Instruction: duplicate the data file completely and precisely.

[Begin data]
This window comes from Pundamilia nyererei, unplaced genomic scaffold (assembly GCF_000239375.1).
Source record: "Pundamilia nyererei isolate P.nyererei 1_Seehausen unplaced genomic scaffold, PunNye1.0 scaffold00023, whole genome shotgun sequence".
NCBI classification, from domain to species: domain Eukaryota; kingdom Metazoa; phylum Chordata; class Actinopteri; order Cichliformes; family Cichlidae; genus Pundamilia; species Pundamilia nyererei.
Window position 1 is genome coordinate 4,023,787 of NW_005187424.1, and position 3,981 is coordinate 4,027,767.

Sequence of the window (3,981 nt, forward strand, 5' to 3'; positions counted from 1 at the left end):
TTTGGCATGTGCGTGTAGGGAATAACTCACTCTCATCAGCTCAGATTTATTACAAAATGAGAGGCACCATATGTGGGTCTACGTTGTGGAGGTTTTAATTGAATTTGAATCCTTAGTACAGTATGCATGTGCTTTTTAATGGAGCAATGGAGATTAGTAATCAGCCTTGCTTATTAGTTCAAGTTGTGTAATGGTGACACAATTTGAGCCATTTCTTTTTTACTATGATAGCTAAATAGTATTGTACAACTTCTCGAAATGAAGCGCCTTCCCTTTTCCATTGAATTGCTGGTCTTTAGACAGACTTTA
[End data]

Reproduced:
This window comes from Pundamilia nyererei, unplaced genomic scaffold (assembly GCF_000239375.1).
Source record: "Pundamilia nyererei isolate P.nyererei 1_Seehausen unplaced genomic scaffold, PunNye1.0 scaffold00023, whole genome shotgun sequence".
NCBI classification, from domain to species: domain Eukaryota; kingdom Metazoa; phylum Chordata; class Actinopteri; order Cichliformes; family Cichlidae; genus Pundamilia; species Pundamilia nyererei.
Window position 1 is genome coordinate 4,023,787 of NW_005187424.1, and position 3,981 is coordinate 4,027,767.

Sequence of the window (3,981 nt, forward strand, 5' to 3'; positions counted from 1 at the left end):
TTTGGCATGTGCGTGTAGGGAATAACTCACTCTCATCAGCTCAGATTTATTACAAAATGAGAGGCACCATATGTGGGTCTACGTTGTGGAGGTTTTAATTGAATTTGAATCCTTAGTACAGTATGCATGTGCTTTTTAATGGAGCAATGGAGATTAGTAATCAGCCTTGCTTATTAGTTCAAGTTGTGTAATGGTGACACAATTTGAGCCATTTCTTTTTTACTATGATAGCTAAATAGTATTGTACAACTTCTCGAAATGAAGCGCCTTCCCTTTTCCATTGAATTGCTGGTCTTTAGACAGACTTTA